With Kamau climbing the ranks of San Francisco standup along with fellow comedians like Dan Rothenberg, Joe Klocek, and Dan Gabriel (and many others), he moved from opening, to featuring, to the honored position of headlining at The Punch Line about two years ago. His first headlining shows were especially packed and full of heat--Kamau, like Robert Mac before him, had gotten a really short hair cut, and almost immediately started headlining. Coincidence? You be the judge. When Dave Chapelle came back from his trip in Africa, he was doing a lot of sets at The Punch Line, and Kamau performed with him frequently. Kamau also appeared on Comedy Central's Premium Blend and recorded his first standup album One Night Only around that time.

So, along the way, Kamau and Kevin Avery had been doing the movie reviews on the Live 105 Morning Show, putting out a podcast ("Siskel & Negro"), working on a screenplay (Kevin) and an internet cartoon (Kamau) and Kamau directed by Bruce Pachtman's show "Don't Make Me Look Too Psychotic." One thing led to another, and Kamau started teaching The Solo Performance Workshop for people who want to develop a one-person-show or monologue. Kamau just won Best Comedian 2008 in the SF Weekly, and I'm hoping he takes his show on the road especially because he's got a plethora of opinions and insights about Obama that make it a perfect time to showcase this work.

What I have always admired about Kamau's work is that he articulates the questions of race in a genuine way that's not clichéd. Especially in The Bell Curve, Kamau thinks he expresses more anger about race than he actually does; on stage he is affable, engaging, and charming. Kamau's move from standup into the solo show is a courageous step. Not only does he re-write his show each week according to what's in the news, he also continues to develop both the standup and the theatrical elements of the show. I look forward to seeing future iterations as they unfold.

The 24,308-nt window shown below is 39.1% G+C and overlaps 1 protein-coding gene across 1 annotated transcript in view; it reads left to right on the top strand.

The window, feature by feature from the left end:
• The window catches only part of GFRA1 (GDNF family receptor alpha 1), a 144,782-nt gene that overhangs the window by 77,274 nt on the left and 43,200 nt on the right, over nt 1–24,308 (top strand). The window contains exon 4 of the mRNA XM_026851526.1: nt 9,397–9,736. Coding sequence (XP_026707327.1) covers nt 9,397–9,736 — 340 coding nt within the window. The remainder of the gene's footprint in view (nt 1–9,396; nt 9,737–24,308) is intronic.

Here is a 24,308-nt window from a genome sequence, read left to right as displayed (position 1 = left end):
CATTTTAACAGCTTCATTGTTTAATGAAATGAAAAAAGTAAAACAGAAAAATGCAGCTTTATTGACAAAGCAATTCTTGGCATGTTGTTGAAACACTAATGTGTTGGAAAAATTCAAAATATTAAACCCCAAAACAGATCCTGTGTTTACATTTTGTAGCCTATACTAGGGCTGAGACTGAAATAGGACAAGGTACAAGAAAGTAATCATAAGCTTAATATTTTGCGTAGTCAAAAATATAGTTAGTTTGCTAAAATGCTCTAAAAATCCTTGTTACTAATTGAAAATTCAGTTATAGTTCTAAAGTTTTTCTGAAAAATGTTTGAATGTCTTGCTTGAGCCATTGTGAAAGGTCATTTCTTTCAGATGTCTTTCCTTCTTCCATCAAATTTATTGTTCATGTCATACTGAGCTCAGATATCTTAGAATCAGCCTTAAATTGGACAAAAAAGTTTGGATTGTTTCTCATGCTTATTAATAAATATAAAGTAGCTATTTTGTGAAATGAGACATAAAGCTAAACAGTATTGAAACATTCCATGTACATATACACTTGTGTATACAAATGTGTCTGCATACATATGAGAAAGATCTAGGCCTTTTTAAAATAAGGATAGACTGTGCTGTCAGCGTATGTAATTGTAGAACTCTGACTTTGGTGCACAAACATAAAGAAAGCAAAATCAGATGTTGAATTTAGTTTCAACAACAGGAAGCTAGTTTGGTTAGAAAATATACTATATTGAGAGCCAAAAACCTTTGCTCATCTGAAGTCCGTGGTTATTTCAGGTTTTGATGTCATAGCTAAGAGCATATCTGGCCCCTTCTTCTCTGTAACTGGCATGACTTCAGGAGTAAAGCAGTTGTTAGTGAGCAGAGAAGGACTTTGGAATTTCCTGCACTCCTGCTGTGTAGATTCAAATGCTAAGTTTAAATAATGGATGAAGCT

Click here for the original post.

TICKETS HERE for San Francisco!
TICKETS HERE for Oakland!

AND HERE for Berkeley!

Ruining the myth of White Supremacy

Thank you, Mickey Avalon. Thank you!

And yes, that is ex-MTV VJ/star of solo masturbation videos Simon Rex sitting to Mickey Avalon's right.

Monday, July 7, 2008

Tuesday, July 1, 2008

Ways to End Racism #1

Fishbone Logo Fishbone is without a doubt the hardest working band in show business. Fishbone was begun by a bunch of high school friends in 1979 in Los Angeles and rose from the same punk/ska/funk/metal/alternative rock/kitchen sink scene as Red Hot Chili Peppers, Jane's Addiction, and later No (bleh) Doubt.

They have had many different incarnations over the years with the only two constants being the barely dressed, lead singer/saxophonist/theremin player (THAT'S RIGHT! THEREMIN PLAYER) Angelo Moore Angelo Moore

And the even less barely dressed, singularly dreadlocked, dizzying slap funk 5 string bass of Norwood Fisher. Norwood Fisher

They do everything Red Hot Chili Peppers do (or did when they were GOOD) and more. They easily go from hardcore punk, to shake your ass 70's funk, to 80's ska, to songs that sound like all of that at once. They have hooks that would STILL make James Brown proud and crunchy guitars that should embarrass all current rock b(L)ands. Why aren't they famous?...

For more on this check out my new blog site LET'S END RACISM!

Monday, June 30, 2008


Yahoo! News
Back to Story - Help
Some Black Republicans Torn About Voting for Obama or McCain